This curved edge salvaged brass deadlight has a total weight of 45 pounds. The outside frame measures 20 1/4 by 28 1/4 inches. The original glass measures 15 3/4 by 23 1/2 inches. The flange on the back extends out from the frame by just under one inch. The total thickness of this porthole including the flange is 2 inches. The length has a straight edge while the with a curved edge.
*For an additional charge this porthole can be fitted with a custom mirror*
The salvaged brass porthole glass is free of any cracks but does have minor scratches.
This is a non-opening brass porthole.
We just uploaded a video to show you how to hang a porthole mirror – click here to check it out! Don’t forget to come back to our site though!
The word “porthole” has nothing to with its location on the port side of a ship, but originated thanks to Henry VII of England in 1485. The king demanded on mounting guns that were too large for his ships and French shipbuilder, James Baker was brought on to solve the problem. He pierced the ship’s side so that the cannon can could be mounted inside. When there was heavy weather or the cannons were not in use, the openings in the ships were fitted with covers that latched tightly. These were called porte, which means door in French. Porte became port thanks to the English and eventually any opening on a ship was called a porthole.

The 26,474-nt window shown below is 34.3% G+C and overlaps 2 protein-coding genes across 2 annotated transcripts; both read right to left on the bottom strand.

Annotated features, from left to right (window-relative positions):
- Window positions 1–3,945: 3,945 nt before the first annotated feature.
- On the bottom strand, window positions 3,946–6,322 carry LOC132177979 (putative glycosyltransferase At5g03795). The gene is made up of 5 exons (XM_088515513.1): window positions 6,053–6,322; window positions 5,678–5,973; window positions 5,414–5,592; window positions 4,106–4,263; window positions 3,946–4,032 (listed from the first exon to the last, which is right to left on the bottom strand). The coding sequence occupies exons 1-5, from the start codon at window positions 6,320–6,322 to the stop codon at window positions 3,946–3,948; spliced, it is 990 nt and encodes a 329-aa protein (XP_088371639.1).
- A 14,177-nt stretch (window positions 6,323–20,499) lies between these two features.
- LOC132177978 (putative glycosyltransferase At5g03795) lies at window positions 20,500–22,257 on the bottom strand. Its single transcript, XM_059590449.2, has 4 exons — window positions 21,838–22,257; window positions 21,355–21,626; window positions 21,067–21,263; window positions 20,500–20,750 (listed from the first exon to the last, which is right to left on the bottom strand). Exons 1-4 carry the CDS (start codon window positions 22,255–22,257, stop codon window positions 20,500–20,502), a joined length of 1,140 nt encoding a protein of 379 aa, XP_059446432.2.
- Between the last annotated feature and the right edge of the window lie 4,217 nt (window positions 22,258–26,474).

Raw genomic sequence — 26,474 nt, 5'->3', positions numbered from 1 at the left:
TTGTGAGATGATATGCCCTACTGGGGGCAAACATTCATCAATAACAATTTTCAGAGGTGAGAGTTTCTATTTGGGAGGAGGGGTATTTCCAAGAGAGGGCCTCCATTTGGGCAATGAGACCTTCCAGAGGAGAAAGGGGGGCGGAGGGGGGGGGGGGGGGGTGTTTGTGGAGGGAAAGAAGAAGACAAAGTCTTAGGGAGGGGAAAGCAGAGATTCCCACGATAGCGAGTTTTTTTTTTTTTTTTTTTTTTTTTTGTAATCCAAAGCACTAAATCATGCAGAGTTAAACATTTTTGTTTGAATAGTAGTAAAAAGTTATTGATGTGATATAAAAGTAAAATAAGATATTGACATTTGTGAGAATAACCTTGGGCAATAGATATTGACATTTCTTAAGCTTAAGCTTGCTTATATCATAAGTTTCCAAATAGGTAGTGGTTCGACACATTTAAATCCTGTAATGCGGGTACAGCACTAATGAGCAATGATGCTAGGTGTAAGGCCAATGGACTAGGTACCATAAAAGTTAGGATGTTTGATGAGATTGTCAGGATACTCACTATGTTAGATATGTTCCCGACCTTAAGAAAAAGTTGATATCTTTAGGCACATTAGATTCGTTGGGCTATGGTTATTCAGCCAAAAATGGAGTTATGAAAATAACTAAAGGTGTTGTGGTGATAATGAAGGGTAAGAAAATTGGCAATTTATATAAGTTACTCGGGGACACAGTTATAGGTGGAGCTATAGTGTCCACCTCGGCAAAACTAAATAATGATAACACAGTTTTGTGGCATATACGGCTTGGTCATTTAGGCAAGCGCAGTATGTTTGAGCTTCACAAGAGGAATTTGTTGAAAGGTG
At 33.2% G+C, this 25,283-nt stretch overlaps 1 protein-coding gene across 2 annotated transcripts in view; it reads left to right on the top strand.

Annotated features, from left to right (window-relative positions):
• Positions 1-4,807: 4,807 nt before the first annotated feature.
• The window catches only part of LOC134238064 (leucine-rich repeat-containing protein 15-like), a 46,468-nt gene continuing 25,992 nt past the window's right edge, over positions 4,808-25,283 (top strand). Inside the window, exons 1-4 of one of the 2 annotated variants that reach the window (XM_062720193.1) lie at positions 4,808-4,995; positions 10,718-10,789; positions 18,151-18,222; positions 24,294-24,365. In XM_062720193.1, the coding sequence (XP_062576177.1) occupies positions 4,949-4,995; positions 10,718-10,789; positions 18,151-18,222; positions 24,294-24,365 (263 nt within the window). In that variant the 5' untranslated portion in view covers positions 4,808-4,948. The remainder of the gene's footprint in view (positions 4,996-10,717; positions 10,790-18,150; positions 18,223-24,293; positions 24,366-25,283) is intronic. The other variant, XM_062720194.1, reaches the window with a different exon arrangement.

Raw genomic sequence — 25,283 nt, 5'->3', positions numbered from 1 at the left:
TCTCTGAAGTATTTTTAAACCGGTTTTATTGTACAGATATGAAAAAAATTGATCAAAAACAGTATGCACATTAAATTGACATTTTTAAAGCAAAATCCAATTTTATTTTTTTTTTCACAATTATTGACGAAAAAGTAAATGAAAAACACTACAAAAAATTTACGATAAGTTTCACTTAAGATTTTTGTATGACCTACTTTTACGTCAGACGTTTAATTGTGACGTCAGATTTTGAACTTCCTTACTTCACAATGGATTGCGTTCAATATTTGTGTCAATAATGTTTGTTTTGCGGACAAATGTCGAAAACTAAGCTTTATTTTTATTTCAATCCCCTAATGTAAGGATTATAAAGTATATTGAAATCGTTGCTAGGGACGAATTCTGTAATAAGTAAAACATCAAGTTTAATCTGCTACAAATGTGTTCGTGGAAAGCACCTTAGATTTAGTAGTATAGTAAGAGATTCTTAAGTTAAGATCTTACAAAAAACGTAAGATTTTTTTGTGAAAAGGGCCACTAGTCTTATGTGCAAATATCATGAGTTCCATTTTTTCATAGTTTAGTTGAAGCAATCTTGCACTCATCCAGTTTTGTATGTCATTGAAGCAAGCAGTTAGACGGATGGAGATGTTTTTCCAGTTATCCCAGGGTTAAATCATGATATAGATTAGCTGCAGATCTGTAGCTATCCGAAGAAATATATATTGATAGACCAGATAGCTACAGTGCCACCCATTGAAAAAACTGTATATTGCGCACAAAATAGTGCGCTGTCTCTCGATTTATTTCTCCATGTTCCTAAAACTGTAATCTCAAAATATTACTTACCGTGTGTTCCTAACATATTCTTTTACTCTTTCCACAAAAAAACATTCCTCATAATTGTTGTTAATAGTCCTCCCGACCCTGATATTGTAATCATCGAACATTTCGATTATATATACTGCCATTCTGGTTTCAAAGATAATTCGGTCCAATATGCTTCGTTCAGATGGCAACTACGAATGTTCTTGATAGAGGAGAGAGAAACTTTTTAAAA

An idea for these portholes is to transform them into a functional piece of decor -check out this brass porthole table for inspiration!